There's a misconception among newspaper and magazine readers that the skill of a journalist revolves around the ability to write well. I don't agree. As far as I'm concerned, the three main attributes of a good reporter (in order) are the abilities to see, get and tell a story. Good writing – which does not mean using fancy phrases and clever sentence constructions – is a soul-pleasing bonus for the literate reader. Perhaps (I reiterate, this is a personal view) the most critical skill is identifying a story. It's where a journo gets a name for having a "nose for...
There's a misconception among newspaper and magazine readers that the skill of a journalist revolves around the ability to write well. I don't agree.
As far as I'm concerned, the three main attributes of a good reporter (in order) are the abilities to see, get and tell a story.
Good writing – which does not mean using fancy phrases and clever sentence constructions – is a soul-pleasing bonus for the literate reader.
Perhaps (I reiterate, this is a personal view) the most critical skill is identifying a story. It's where a journo gets a name for having a "nose for news" or being a "newshound".
When I attended King Edward VII School – yea these many moons ago! – in Gauteng, my love of English was matched by an appreciation of history as a subject … for which I thank Messrs Brooks and Alexander respectively.*
The latter drummed into us that "those who do not learn from history are doomed to repeat it".
Nothing in the world of "news" is new; every event has occurred in some form in the past and today's headlines usually take their context from those of the past. Take the coronavirus pandemic. It's the easiest example at hand … and the havoc it's wreaking on the world.
Sure, I'm sorry you can't smoke while home-schooling your children over the internet but, dammit, those who were around to experience the Black Death or Spanish flu might have had things a tad tougher.
Your newshound is often a person who can draw parallels or establish connections between events and see a story where few others are able. These events might be separated by years, in which case a good memory is indispensable.
The ability to say "hang on a moment…" when you hear little bells tinkling in the back of your head and to flip mentally through previous chapters of what passes as history for journalists is frequently a function of age and experience.
I remember noting the name of an accused in a grisly murder a few years ago, thinking it was rather uncommon and subsequently establishing the individual as a sibling of one of the "milk carton girls" of the 1980s before any of my competitors. Of such things are "scoops" made.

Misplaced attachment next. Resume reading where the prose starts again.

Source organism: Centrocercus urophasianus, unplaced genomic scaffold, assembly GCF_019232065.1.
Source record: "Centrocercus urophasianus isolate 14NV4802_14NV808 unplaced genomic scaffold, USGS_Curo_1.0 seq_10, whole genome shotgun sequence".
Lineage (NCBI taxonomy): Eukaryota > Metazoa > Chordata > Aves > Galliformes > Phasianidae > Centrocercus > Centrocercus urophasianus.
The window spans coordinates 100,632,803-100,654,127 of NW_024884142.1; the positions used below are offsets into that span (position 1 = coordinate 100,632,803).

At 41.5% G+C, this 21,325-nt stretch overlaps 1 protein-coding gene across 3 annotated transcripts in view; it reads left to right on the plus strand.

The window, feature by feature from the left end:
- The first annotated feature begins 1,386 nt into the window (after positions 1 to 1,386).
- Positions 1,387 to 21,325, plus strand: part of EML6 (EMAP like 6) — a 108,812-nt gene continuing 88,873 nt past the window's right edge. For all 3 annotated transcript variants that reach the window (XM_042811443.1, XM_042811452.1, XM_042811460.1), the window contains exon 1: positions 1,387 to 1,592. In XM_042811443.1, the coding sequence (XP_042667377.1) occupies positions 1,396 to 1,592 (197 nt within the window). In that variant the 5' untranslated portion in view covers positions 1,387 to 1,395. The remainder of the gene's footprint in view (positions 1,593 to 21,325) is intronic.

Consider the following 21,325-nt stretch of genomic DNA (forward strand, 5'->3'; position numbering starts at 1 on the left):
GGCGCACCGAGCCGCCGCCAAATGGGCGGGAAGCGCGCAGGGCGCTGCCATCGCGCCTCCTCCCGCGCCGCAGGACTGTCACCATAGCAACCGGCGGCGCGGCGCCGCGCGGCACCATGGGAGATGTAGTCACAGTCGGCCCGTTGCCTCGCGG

One seldom steals a march of any significance in the world of travel journalism. Visiting luxury resorts in Mauritius to ride Harley-Davidson motorcycles or being treated like a pasha while snapping meerkats in Botswana are hardly of earthshaking newsworthiness.
Every now and then, however, travel intersects with hard news and grizzled "hacks" (a fairly unflattering name for a journeyman reporter) dredge up their old reporting skills and thumb through the figurative notebooks of their past.
For more than a year now, I've been watching hotels springing up all around downtown Cape Town – each one fancier than the last – with concern. "Don't the developers know their history?" I ask myself.
I arrived in Cape Town in 1988, three years after the US-led disinvestment campaign in protest of apartheid policies. Tourism collapsed and a multitude of hotels shut their doors, many of which were later demolished.
"This is the end of life as we know it," moaned the hospitality industry. "Things will never be the same."
Not so: the good times rolled round again after 1994 and soon new hotels were being built … some on sites where others had been dynamited a few years before. (The same happened in Gauteng. Just not in downtown Joburg.)
It seemed as if my fears would be realised when, even before lockdown was implemented, the Tsogo Sun group announced it would be closing 36 of its hotels in the face of collapsing demand.
Over the next weeks I heard the despairing refrain from the industry: "The world has changed!" The bollocks it has.
The way we are experiencing the world has changed but, given our short-sightedness, we can rest easy in the knowledge that we'll be making the same mistakes in about 15 years or so.
The saying "what goes around, comes around" isn't karmic commentary; it's just the cyclical nature of life and business.
*From my Latin master, the late Hugh Wilson, I learned cynicism: for a journo, being able to recognise demagogues' agendas and distinguish between information and bullshit is rather handy.
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